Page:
Amy Bishop, a mother of 4, is a Harvard-educated neurobiologist and former biology professor of Alabama University in Huntsville.
Amy Bishop in court. March 23. CBS
In February this year she killed three of her fellow professors and wounded three others during the routine meeting of the biology department.
Her motive was obviously that she was recently denied tenure which means she was about to lose her job. Bishop appealed the decision, alleging gender discrimination by the university.
The suspected murder weapon, a 9 mm handgun, was found in a bathroom on the second floor of the building.
After the shootings, Bishop, who became an assistant professor at the school in 2003, was arrested at the scene. As she got into a police car, she said, "It didn’t happen. There’s no way. … They are still alive."
After the incident many strange things emerged regarding her past.
For example in 1994 she and her husband were questioned regarding a letter-bomb incident.
Almost 25 years ago, in 1986 she fatally shot her 18 year old brother Seth Bishop, in their family home, in Massachusetts, the shooting was originally ruled an accident, but after Bishop was arrested for the college shootings Braintree investigators decided to reopen the case.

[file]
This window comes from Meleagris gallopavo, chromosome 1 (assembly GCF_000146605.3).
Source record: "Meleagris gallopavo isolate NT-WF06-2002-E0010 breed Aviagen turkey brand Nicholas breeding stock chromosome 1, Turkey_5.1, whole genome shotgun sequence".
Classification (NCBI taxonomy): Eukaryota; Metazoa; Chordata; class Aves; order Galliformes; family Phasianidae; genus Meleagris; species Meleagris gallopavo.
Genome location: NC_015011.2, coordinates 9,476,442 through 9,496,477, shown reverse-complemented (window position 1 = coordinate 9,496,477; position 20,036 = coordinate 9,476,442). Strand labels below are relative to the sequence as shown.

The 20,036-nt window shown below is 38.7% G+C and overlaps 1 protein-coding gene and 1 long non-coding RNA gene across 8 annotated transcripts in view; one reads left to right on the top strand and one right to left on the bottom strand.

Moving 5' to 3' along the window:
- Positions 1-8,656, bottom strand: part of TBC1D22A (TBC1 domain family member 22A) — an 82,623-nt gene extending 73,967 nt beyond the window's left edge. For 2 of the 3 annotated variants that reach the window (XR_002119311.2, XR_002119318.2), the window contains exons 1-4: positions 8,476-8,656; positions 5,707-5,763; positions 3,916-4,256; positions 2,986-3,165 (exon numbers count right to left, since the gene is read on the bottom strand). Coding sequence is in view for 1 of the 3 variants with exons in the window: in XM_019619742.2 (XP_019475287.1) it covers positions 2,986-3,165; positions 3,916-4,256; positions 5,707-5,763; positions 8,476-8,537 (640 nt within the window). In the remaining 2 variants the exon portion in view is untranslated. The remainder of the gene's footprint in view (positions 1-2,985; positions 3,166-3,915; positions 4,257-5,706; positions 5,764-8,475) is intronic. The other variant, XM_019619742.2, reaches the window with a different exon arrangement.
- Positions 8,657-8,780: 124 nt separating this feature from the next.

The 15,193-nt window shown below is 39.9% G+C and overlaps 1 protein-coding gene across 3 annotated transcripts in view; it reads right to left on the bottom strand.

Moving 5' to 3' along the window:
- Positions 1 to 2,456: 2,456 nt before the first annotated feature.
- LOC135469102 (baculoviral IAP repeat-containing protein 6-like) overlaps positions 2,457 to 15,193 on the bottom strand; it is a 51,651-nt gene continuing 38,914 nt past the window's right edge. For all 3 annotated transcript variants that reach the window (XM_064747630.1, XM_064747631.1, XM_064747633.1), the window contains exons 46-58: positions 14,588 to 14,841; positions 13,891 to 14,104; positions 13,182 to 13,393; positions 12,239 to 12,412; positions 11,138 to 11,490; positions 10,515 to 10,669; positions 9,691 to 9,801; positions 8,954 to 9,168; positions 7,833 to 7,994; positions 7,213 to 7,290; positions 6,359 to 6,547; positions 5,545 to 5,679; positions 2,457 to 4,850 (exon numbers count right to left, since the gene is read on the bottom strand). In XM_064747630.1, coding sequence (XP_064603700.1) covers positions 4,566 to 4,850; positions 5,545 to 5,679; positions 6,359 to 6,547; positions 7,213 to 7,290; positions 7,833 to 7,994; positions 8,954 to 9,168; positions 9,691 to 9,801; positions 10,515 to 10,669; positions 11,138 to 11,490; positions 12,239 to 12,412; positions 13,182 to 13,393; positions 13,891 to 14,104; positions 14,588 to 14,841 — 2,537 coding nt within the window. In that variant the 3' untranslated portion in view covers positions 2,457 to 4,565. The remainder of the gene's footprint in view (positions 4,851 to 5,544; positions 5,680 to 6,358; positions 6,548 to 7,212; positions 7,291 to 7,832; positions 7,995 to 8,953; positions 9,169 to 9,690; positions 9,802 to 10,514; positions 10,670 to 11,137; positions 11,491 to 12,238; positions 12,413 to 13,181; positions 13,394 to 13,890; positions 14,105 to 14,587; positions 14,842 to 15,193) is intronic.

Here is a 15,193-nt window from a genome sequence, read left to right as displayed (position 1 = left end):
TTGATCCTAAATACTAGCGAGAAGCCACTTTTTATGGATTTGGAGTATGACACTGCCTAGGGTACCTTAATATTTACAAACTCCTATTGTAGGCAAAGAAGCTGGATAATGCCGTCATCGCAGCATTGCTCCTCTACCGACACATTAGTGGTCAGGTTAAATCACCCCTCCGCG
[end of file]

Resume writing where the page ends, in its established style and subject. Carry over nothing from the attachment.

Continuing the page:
She is now also charged in connection with the death of her brother.
Family home where the shooting happened
Bishop spent her career studying mechanisms that lead to the degeneration of neural tissues. She was a described as a bright scientist with career ups and downs
INVENTORS: Amy Bishop is shown with her husband, James Anderson, with a prototype of a product they created called a CellDrive.
William Setzer, chairman of the chemistry department at the University of Alabama at Huntsville, where the shootings took place, and an adjunct lecturer in the biology department, told The Chronicle, "She’s pretty smart. That was not a question."
Interestingly, Bishop is the second cousin of famous novelist John Irving, Among Irving’s best-known books are "The World According to Garp," "A Prayer for Owen Meany" and "The Cider House Rules."
sources. Boston Herald